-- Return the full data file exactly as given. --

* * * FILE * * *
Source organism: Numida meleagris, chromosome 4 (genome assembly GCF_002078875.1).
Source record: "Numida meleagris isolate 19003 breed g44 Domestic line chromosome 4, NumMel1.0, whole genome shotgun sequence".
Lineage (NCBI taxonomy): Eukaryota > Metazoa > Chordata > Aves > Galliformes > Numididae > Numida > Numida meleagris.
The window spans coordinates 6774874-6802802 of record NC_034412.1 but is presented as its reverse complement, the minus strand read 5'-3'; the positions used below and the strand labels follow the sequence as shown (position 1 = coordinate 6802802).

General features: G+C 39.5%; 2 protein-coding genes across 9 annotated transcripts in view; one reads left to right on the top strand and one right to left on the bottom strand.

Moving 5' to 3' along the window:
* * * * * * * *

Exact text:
Source organism: Numida meleagris, chromosome 4 (genome assembly GCF_002078875.1).
Source record: "Numida meleagris isolate 19003 breed g44 Domestic line chromosome 4, NumMel1.0, whole genome shotgun sequence".
Lineage (NCBI taxonomy): Eukaryota > Metazoa > Chordata > Aves > Galliformes > Numididae > Numida > Numida meleagris.
The window spans coordinates 6774874-6802802 of record NC_034412.1 but is presented as its reverse complement, the minus strand read 5'-3'; the positions used below and the strand labels follow the sequence as shown (position 1 = coordinate 6802802).

General features: G+C 39.5%; 2 protein-coding genes across 9 annotated transcripts in view; one reads left to right on the top strand and one right to left on the bottom strand.

Moving 5' to 3' along the window: